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Every day, people all across the United States make the powerful decision to stop using and abusing drugs and alcohol. In fact, according to a poll highlighted by TIME in 2012, some 10 percent of the American population has overcome an addiction to drugs or alcohol.
For all of these people, recovery began with withdrawal. During this process, the body can digest and eliminate any remaining molecules of drugs, allowing the person to find that clear head that’s needed for the rehab process.
Withdrawal is a natural process, but it can be a little overwhelming. These are steps to follow in order to cope with the challenges withdrawal can bring.
Leaving addiction behind can be a challenge. For example, in a poll done by Gallup, researchers found that 85 percent of smokers tried to quit at least once during their lifetimes, and nearly half have tried to quit at least three times. Stopping that cycle requires preparation. You can:
Not all withdrawal processes are life-threatening, but some are. Alcohol withdrawal, for example, can develop into delirium tremens, and Medscape says about 5-15 percent of people with that condition die because of it. Since addictions can be life-threatening, you will need help to recover. You can get that help through:
You can find these programs by:
Once you have chosen your detox provider, you will need to follow that source’s instructions to the letter. In some instances, that means you must be in mild withdrawal when you arrive for care. If opiates were your drugs of choice, Healthline says you may experience:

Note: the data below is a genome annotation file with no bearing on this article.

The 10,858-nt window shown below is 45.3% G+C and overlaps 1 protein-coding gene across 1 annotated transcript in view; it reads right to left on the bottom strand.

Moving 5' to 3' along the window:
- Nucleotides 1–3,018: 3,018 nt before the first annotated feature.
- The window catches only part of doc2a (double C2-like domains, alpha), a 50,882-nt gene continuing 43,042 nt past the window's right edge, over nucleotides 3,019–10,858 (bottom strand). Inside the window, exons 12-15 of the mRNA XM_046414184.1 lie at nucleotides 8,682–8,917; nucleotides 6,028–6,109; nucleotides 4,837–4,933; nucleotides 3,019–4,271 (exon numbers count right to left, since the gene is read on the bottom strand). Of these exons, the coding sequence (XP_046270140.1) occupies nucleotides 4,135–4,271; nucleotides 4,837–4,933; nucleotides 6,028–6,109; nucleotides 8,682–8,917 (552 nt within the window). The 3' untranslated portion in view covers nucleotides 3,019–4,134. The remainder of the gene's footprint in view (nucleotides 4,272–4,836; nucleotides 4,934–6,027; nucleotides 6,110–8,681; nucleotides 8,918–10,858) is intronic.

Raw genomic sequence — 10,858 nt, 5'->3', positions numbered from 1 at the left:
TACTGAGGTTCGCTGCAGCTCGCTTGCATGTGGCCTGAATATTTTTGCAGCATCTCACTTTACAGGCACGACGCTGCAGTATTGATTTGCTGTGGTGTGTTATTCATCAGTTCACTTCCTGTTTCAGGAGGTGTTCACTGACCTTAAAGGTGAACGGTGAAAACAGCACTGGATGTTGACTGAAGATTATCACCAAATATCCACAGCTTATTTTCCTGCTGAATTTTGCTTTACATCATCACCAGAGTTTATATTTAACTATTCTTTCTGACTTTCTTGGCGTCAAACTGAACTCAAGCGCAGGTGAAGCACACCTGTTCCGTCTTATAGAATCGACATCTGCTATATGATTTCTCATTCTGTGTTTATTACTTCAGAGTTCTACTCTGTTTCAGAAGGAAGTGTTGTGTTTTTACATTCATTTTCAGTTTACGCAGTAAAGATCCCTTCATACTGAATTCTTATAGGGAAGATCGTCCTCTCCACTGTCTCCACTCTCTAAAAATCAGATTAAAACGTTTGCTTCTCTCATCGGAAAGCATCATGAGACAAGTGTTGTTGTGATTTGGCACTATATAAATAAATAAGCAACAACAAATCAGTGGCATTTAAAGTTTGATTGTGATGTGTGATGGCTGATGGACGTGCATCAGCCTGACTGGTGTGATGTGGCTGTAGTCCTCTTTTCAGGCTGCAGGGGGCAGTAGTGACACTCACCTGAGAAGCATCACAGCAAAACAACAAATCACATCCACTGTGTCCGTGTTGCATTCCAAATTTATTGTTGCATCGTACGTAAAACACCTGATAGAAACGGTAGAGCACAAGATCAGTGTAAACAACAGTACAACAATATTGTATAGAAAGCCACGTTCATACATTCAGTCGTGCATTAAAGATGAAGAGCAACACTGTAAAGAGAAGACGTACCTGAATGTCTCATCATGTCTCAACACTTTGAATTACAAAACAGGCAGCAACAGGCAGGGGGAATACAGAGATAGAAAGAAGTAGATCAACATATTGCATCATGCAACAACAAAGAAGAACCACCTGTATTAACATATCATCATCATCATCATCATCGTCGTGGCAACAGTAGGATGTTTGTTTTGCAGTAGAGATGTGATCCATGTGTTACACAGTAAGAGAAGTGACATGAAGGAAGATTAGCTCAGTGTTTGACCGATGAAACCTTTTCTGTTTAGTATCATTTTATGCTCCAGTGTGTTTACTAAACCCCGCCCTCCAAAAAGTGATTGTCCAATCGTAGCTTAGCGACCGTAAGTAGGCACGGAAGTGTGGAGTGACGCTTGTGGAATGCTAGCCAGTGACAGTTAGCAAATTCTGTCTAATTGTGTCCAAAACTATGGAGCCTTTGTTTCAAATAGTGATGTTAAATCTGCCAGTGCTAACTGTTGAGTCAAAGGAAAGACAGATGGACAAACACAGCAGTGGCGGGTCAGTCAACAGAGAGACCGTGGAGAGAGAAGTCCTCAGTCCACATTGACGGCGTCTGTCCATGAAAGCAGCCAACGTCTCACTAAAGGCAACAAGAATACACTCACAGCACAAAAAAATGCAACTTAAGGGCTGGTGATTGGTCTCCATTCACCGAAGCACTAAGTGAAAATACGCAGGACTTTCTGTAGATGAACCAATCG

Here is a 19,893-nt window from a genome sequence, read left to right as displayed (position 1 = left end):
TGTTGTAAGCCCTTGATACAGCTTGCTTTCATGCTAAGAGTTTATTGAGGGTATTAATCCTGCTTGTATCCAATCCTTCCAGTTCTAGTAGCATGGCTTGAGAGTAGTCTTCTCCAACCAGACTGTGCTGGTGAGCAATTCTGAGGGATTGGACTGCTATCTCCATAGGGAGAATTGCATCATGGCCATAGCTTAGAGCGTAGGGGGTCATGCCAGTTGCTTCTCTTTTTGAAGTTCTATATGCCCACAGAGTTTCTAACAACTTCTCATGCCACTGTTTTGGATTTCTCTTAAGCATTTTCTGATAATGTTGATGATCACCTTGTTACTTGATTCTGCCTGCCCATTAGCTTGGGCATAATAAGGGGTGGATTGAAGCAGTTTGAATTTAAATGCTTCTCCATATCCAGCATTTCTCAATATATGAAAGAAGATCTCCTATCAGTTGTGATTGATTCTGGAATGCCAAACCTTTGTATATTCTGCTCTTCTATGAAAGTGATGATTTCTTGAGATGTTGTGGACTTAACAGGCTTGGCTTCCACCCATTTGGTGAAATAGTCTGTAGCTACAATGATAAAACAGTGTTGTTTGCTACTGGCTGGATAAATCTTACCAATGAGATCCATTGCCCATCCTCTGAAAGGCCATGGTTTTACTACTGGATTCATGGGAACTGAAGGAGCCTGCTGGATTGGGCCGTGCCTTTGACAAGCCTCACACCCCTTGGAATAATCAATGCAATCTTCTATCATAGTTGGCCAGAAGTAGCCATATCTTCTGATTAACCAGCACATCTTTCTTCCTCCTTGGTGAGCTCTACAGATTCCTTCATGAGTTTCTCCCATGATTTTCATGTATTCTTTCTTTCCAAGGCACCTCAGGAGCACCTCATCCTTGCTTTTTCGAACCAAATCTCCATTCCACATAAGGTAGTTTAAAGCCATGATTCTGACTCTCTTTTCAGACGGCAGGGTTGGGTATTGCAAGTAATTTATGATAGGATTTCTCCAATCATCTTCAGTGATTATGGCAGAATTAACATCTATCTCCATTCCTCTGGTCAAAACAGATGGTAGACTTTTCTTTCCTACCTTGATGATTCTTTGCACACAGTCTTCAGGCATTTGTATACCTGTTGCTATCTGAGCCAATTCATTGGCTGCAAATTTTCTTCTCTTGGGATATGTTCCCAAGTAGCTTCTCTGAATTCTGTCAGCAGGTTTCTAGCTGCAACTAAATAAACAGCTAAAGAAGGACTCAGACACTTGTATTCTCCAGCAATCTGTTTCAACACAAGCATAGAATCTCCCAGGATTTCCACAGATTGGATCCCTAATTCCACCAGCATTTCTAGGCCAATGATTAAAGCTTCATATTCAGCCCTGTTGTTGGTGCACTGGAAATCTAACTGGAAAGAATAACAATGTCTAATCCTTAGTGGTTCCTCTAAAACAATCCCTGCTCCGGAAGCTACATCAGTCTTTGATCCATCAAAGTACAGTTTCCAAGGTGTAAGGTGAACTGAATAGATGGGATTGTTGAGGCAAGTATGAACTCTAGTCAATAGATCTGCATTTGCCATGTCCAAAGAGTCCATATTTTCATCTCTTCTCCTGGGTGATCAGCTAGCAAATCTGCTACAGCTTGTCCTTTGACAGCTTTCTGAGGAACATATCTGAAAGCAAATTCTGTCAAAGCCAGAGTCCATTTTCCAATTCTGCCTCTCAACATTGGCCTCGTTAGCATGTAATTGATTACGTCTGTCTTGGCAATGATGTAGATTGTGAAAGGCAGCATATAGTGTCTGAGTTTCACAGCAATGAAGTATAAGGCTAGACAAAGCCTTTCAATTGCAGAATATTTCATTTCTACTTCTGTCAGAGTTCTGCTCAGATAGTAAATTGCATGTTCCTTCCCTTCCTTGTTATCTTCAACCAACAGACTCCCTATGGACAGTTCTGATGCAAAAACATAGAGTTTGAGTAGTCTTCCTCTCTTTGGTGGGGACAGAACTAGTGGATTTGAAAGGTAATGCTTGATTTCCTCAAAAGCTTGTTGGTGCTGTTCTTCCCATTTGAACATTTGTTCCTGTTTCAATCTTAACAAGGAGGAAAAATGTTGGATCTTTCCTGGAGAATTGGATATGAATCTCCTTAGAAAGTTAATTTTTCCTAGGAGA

Mention these symptoms to your provider, and follow the instructions that provider gives very carefully.
If you are suffering from addictions to benzodiazepines or alcohol, do not suddenly stop taking the substances. Medical detox is required, and you must be under medical supervision before you stop intake of the substances of abuse.
Remember not to bring these things with you to the detox program:
Addictions are often tied to stressful situations, per research published in the Annals of the New York Academy of Sciences. If your life has been filled with violence, stress, and worry, you may be accustomed to using drugs as a method of relief and release. During withdrawal, you will need to find new ways to deal with distress. You might use:
Detox timelines can vary, depending on the drugs you have taken and the length of time you have been under the influence. You may know you are ready to move on to the next stage of recovery when:
When your withdrawal is complete, you will:
It is vital that the end of withdrawal and the beginning of rehab overlap. You will be at risk of relapse during any moments in which you delay. Your detox team can assist you with that.
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